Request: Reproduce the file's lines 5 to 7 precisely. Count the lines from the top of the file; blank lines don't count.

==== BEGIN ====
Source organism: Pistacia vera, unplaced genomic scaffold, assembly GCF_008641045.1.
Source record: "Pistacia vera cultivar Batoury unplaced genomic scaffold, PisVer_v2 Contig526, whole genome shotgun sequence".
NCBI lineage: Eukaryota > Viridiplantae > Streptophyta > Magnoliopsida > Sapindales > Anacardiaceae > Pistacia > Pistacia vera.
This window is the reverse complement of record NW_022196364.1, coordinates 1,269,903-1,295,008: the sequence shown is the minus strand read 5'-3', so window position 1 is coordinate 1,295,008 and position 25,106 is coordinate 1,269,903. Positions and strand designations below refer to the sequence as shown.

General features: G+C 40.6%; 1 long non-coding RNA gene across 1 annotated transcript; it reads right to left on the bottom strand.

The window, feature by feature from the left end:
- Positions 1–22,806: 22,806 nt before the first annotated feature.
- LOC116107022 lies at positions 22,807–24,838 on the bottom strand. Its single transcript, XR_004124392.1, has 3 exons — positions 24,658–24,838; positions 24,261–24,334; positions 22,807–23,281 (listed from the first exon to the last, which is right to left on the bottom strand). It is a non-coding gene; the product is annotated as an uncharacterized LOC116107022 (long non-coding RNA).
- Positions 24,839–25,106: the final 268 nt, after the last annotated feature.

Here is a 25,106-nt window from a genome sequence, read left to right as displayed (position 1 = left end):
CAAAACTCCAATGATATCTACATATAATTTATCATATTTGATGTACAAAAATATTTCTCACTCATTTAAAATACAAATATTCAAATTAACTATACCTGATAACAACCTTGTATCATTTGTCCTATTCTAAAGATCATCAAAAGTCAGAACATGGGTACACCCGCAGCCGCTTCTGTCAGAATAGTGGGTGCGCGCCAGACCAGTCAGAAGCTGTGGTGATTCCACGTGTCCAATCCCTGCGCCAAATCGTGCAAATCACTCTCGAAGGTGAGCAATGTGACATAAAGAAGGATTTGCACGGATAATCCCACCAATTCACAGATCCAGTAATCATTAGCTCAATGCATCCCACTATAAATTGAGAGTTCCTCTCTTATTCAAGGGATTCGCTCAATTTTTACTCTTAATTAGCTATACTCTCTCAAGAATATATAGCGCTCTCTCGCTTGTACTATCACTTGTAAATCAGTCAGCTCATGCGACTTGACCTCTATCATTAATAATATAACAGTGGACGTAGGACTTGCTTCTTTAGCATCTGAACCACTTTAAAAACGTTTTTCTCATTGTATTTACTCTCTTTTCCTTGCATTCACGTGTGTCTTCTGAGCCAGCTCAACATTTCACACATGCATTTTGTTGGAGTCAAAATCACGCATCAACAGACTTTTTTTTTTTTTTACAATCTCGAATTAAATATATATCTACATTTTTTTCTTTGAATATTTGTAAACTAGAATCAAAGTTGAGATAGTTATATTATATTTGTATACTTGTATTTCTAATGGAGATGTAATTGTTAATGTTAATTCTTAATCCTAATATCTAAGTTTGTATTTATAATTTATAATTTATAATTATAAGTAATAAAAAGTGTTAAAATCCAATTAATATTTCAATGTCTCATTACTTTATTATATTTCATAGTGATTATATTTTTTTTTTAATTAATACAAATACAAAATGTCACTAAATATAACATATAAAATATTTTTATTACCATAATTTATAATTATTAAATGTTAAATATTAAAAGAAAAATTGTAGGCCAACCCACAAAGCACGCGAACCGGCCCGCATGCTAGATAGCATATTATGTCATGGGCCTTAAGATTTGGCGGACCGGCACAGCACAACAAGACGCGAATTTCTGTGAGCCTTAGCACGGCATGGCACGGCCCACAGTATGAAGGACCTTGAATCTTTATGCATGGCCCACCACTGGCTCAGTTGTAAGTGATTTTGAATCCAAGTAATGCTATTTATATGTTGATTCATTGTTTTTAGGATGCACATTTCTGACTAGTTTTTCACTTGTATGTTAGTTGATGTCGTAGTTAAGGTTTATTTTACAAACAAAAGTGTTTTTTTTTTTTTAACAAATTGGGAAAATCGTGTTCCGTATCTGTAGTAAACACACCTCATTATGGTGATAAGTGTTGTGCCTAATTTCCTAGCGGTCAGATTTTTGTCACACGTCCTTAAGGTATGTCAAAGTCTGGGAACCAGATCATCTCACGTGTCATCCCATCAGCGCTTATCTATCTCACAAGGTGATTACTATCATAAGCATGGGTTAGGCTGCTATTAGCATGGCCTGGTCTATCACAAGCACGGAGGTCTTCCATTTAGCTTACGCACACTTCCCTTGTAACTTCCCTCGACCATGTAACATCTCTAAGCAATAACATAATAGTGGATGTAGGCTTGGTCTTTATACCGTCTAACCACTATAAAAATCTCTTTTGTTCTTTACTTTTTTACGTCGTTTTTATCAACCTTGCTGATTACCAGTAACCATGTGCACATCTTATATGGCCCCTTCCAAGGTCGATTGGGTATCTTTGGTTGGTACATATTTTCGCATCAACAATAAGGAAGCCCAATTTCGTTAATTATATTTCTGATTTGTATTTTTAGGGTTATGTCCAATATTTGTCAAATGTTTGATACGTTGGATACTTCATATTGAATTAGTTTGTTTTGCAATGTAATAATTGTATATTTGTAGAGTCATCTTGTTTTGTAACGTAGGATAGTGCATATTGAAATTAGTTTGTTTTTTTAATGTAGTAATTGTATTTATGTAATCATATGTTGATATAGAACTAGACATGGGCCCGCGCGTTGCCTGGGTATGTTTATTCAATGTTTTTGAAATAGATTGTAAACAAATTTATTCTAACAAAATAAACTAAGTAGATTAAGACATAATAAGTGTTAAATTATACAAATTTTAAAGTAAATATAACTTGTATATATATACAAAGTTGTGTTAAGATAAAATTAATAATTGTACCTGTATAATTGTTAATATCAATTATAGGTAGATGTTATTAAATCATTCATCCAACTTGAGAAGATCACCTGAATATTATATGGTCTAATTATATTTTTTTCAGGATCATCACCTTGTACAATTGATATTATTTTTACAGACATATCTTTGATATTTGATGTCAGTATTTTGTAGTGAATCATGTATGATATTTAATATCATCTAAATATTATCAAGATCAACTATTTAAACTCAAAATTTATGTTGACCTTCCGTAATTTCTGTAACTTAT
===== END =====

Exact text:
General features: G+C 40.6%; 1 long non-coding RNA gene across 1 annotated transcript; it reads right to left on the bottom strand.

The window, feature by feature from the left end:
- Positions 1–22,806: 22,806 nt before the first annotated feature.